So, after five years, what has changed? Well, quite a lot as it happens. Join us as we step back in time to find out what the eye-catching stories were around our launch in September 2016 – and how they have continued to shape our industry to the current day…
Keeping up the pressure…
Five years ago, the FanFair Alliance was accusing StubHub of trying to “buy legitimacy” by securing the sponsorship of the 2016 Q Awards. Half a decade on, the group is as keen as ever to champion the rights of ticket holders – and be a thorn in the side of some of the sector’s biggest names. Only yesterday, the alliance voiced concerns about the sale of StubHub’s international business to a private equity firm after Viagogo’s acquisition of StubHub was finally approved by the UK Competition and Markets Authority (CMA)…
Back in September 2016, Ticketfly was on a roll, signing up US concert promoter Jam Productions as its latest client a year on from its $450m takeover by Pandora. But a rollercoaster journey would eventually come off the rails for what was once a major ticketing brand. Ticketfly was acquired by Eventbrite for $200m in 2017 and then, a year later, it was the subject of a major security breach featuring the personal details of 26 million users. In late 2018, Ticketfly was shut down, with its music-focused features merged into Eventbrite’s platform.
Singing in the rain
Songkick and Ticketmaster were caught up in a bitter legal battle around the launch of this newsletter, with the former accusing the latter of destroying evidence in an antitrust suit in California. In the end, arguably nobody won. By the time the long-running dispute finally concluded nearly a year-and-a-half later, Songkick had collapsed, with Ticketmaster’s owner buying its defunct rivals assets and agreeing a costly out-of-court settlement.
In September 2016, Manchester City fans were up in arms about controversial photo ID checks for ticket collection at UEFA Champions League games, with a petition ultimately forcing the club to scrap the scheme. Nowadays, it is City’s rival United in the news with fan-facing inspections that could not have been foreseen five years ago. This weekend, spot checks will be carried out to ensure Old Trafford ticket-holders for the game against Newcastle United have the correct COVID-19 certification. The club expects such measures to be mandatory anyway in the coming weeks.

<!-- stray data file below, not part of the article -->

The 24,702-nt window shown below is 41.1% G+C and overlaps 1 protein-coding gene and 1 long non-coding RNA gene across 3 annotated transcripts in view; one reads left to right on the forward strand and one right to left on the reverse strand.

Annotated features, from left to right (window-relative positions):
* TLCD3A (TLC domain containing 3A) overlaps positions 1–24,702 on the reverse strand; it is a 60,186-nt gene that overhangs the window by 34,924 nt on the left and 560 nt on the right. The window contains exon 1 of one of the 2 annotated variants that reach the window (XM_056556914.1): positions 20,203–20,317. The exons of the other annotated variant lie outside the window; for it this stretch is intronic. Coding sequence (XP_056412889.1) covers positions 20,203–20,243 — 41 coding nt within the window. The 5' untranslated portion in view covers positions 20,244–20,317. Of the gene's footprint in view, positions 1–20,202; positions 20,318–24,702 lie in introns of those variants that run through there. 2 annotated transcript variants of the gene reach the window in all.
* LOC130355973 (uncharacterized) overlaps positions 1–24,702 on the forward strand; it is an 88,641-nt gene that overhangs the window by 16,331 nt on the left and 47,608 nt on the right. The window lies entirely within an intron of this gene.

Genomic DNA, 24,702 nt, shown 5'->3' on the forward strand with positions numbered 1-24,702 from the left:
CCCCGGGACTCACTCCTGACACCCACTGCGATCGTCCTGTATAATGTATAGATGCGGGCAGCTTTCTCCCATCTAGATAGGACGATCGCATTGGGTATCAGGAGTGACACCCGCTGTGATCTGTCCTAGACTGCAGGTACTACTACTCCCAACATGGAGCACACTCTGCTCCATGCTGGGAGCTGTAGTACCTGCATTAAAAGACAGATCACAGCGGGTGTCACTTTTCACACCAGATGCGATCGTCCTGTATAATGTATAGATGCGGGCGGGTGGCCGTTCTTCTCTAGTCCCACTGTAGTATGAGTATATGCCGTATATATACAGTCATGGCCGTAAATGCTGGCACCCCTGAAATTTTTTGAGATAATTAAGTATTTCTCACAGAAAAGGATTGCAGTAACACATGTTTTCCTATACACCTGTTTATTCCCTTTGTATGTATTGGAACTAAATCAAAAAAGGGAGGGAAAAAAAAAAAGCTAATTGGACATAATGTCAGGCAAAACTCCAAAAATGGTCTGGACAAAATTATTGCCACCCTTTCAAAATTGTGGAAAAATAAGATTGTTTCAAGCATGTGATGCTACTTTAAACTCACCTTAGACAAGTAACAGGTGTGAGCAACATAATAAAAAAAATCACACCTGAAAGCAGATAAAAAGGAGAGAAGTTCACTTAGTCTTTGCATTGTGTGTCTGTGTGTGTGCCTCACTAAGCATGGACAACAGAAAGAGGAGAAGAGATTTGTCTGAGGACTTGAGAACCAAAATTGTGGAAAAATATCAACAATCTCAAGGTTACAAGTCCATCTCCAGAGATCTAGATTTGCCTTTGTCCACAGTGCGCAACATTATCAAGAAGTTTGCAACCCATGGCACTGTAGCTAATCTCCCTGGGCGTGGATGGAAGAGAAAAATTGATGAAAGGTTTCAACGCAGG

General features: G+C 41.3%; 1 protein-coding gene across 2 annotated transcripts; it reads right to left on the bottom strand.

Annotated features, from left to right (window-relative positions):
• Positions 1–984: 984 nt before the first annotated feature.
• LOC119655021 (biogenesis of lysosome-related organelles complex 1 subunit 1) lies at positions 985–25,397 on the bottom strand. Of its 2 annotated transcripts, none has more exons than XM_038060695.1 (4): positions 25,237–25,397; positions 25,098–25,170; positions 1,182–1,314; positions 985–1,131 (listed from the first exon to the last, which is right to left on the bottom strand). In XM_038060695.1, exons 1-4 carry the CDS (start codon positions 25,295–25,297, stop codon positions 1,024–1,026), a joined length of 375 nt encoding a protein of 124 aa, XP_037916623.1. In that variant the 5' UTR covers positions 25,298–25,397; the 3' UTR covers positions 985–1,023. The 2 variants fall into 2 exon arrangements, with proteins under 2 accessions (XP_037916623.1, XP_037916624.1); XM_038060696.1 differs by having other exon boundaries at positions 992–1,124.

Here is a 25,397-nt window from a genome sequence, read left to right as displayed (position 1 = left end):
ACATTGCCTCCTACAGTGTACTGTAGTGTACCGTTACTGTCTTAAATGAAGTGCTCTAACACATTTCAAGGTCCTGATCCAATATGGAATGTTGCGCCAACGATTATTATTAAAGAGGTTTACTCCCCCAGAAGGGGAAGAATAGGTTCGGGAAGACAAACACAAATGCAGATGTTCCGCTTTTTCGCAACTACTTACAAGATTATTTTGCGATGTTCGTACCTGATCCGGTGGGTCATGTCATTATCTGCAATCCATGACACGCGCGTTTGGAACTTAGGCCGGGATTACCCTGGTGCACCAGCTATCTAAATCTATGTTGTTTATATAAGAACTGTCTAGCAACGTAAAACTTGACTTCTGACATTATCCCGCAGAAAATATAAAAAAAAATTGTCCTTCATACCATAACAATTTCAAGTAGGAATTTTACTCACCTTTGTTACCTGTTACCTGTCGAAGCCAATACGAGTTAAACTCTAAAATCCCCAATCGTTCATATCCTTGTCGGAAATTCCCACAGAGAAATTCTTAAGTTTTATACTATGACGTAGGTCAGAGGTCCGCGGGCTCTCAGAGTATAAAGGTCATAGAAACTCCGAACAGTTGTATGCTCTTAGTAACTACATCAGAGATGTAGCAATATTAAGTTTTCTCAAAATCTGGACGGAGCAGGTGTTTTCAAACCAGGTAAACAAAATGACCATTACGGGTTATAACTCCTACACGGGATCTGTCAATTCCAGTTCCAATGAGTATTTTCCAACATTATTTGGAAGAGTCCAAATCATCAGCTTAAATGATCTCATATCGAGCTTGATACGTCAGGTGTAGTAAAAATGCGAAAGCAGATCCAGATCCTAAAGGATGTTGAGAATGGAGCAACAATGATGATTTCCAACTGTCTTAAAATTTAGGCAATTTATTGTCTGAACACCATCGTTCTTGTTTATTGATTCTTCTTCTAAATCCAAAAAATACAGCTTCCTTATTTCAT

Bots were a hot topic five years ago, with Eventbrite committing to developing software to tackle the problem, while a UK Government Minister proposed prison terms for those who use such technology to acquire tickets in bulk solely for the purpose of selling them at inflated prices. It took a while, but lawmakers are finally beginning to get to grips with the issue, in some countries at least. This year, three New York-based ticket resellers were handed civil penalties totalling more than $30m in the first cases under the new Better Online Ticket Sales (BOTS) Act.
Eventim and out
Sometimes there is just an uncanny symmetry. We have covered literally thousands of appointments over the years, but the very first was Nick Blackburn agreeing to step in as interim CEO at Eventim UK, replacing Simon Presswell. What has been one of the most significant ‘job moves’ in recent days? The announcement of Blackburn’s upcoming departure as Eventim UK chairman at the end of this month.
Onwards and upwards
In announcing its Q2 figures for 2016, industry giant Ticketmaster outlined plans to make more of its tickets available through other distribution platforms after deals with the likes of Facebook boosted its outlook. Nobody could have predicted the devastation that awaited the live entertainment sector in 2020. Last month, though, Ticketmaster revealed that it had experienced its busiest ever month in June. More challenges lie ahead as the sector returns to its feet, of course, but as we look forward to the next five years of TheTicketingBusiness, the shoots of recovery are growing by the day.